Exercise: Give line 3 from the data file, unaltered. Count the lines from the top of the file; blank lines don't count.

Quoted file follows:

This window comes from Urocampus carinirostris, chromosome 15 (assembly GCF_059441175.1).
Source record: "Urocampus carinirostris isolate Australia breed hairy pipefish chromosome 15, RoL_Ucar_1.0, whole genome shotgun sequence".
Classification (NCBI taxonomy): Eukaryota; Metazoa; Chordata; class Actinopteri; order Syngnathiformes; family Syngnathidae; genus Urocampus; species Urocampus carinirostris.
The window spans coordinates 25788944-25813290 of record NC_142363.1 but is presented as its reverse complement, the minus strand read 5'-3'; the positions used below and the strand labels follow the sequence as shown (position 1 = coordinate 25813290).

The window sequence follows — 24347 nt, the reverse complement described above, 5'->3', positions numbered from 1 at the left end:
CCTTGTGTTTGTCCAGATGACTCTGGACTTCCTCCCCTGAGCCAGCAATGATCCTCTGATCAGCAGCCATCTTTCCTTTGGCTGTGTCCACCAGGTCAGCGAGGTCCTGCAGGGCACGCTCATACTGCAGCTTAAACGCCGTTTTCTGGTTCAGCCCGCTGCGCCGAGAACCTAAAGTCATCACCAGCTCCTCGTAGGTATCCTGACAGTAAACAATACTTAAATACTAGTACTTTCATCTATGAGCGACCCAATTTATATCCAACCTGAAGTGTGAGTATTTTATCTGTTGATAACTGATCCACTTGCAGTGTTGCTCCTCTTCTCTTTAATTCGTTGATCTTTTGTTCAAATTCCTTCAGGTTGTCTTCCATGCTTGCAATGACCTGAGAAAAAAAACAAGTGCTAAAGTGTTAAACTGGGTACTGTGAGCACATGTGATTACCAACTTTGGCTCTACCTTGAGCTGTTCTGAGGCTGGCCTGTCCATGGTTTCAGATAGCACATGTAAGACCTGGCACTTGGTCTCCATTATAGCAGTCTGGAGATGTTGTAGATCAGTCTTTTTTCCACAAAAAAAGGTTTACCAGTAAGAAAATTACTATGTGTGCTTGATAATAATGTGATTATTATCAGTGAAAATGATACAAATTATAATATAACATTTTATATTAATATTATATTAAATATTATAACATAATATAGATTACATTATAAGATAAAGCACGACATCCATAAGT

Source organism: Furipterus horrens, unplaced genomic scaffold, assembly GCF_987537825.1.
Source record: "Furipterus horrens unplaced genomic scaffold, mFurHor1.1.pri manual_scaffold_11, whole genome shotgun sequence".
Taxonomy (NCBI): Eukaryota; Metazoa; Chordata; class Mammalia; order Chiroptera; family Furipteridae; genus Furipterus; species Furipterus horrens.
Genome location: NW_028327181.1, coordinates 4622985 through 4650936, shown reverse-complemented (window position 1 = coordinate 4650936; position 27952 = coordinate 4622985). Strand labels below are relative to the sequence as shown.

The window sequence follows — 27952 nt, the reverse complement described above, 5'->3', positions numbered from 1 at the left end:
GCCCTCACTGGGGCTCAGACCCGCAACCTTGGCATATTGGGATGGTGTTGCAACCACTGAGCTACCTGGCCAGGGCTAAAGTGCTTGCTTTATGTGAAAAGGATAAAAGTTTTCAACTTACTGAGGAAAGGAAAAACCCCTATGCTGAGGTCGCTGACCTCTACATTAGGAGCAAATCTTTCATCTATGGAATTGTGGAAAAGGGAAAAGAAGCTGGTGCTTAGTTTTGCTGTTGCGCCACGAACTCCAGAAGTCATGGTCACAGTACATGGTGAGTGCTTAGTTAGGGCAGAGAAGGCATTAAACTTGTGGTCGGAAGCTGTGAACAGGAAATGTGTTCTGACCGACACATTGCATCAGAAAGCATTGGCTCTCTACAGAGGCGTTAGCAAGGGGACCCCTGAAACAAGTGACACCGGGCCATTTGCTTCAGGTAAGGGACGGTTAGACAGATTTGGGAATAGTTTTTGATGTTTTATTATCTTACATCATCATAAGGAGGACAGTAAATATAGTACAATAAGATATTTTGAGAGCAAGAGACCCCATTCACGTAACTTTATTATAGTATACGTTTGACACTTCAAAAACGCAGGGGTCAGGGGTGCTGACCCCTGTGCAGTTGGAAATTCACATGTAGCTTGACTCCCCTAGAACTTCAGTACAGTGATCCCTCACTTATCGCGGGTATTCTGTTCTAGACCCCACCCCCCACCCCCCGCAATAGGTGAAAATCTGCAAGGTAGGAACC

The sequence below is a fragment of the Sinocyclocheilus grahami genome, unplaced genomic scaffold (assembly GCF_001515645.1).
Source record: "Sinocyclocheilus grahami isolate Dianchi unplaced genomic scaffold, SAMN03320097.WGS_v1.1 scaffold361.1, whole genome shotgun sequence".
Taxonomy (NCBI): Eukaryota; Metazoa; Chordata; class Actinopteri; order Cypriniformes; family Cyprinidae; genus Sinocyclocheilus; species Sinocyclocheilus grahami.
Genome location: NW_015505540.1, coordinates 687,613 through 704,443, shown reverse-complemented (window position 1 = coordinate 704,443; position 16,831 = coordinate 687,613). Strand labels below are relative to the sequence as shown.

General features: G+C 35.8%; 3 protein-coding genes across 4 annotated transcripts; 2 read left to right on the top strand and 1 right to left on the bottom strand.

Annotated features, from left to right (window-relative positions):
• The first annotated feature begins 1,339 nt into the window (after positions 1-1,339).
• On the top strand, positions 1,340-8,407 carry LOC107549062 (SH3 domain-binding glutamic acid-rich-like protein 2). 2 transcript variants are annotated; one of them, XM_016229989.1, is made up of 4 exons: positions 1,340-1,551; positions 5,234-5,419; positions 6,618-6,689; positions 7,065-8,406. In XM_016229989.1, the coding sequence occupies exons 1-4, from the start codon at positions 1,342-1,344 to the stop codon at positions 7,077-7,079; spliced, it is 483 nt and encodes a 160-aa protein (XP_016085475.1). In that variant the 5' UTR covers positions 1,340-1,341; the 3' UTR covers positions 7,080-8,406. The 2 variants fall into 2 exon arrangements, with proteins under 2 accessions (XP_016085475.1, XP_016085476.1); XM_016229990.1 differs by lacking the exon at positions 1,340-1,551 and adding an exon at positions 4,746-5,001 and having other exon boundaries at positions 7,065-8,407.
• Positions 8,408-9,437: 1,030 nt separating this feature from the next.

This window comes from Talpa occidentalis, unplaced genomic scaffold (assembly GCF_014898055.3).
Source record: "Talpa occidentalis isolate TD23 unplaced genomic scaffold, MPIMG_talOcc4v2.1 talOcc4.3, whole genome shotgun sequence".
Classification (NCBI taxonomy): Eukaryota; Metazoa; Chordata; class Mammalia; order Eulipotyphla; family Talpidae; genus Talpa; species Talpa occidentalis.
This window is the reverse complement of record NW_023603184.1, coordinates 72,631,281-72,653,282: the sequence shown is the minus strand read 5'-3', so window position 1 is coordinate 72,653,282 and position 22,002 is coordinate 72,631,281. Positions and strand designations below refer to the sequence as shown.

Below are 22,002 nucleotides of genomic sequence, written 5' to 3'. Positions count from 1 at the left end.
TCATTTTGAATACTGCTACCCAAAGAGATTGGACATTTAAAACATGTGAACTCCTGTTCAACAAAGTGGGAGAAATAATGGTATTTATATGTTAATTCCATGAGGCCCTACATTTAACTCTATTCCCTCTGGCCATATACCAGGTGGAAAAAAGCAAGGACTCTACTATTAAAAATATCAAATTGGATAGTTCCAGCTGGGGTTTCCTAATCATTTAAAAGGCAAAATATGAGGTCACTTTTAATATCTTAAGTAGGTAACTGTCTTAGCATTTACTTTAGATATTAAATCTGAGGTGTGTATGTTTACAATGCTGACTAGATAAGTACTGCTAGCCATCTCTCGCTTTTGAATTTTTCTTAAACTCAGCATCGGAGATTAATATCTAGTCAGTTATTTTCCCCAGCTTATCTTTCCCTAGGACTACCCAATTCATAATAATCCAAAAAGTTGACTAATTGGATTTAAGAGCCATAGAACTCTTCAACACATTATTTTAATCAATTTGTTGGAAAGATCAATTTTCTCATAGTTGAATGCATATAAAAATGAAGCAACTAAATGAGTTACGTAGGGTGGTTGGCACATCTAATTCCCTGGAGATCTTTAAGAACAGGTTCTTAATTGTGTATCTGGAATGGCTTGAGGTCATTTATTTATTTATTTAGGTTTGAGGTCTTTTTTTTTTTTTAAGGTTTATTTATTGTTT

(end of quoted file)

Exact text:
Classification (NCBI taxonomy): Eukaryota; Metazoa; Chordata; class Actinopteri; order Syngnathiformes; family Syngnathidae; genus Urocampus; species Urocampus carinirostris.